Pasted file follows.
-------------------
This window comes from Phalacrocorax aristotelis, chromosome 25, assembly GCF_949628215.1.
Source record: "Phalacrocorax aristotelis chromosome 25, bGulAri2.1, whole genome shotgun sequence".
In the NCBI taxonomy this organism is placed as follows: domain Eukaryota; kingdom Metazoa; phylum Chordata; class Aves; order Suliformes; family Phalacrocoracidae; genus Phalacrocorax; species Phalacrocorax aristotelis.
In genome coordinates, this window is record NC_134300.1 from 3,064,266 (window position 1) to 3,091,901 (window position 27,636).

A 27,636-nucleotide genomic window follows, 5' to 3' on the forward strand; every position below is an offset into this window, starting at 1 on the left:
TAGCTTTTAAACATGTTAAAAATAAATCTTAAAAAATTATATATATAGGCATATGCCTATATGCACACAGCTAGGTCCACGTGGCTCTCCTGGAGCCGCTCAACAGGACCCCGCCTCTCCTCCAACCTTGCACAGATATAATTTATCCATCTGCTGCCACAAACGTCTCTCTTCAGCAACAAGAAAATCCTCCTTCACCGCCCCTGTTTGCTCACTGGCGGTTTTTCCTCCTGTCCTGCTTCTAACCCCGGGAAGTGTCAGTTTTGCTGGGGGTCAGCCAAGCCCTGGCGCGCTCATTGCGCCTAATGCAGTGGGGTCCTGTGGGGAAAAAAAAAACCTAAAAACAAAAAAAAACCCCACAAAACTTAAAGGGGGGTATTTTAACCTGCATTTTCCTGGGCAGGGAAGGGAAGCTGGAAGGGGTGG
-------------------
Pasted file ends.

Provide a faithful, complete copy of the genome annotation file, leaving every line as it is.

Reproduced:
This window comes from Phalacrocorax aristotelis, chromosome 25, assembly GCF_949628215.1.
Source record: "Phalacrocorax aristotelis chromosome 25, bGulAri2.1, whole genome shotgun sequence".
In the NCBI taxonomy this organism is placed as follows: domain Eukaryota; kingdom Metazoa; phylum Chordata; class Aves; order Suliformes; family Phalacrocoracidae; genus Phalacrocorax; species Phalacrocorax aristotelis.
In genome coordinates, this window is record NC_134300.1 from 3,064,266 (window position 1) to 3,091,901 (window position 27,636).

A 27,636-nucleotide genomic window follows, 5' to 3' on the forward strand; every position below is an offset into this window, starting at 1 on the left:
TAGCTTTTAAACATGTTAAAAATAAATCTTAAAAAATTATATATATAGGCATATGCCTATATGCACACAGCTAGGTCCACGTGGCTCTCCTGGAGCCGCTCAACAGGACCCCGCCTCTCCTCCAACCTTGCACAGATATAATTTATCCATCTGCTGCCACAAACGTCTCTCTTCAGCAACAAGAAAATCCTCCTTCACCGCCCCTGTTTGCTCACTGGCGGTTTTTCCTCCTGTCCTGCTTCTAACCCCGGGAAGTGTCAGTTTTGCTGGGGGTCAGCCAAGCCCTGGCGCGCTCATTGCGCCTAATGCAGTGGGGTCCTGTGGGGAAAAAAAAAACCTAAAAACAAAAAAAAACCCCACAAAACTTAAAGGGGGGTATTTTAACCTGCATTTTCCTGGGCAGGGAAGGGAAGCTGGAAGGGGTGG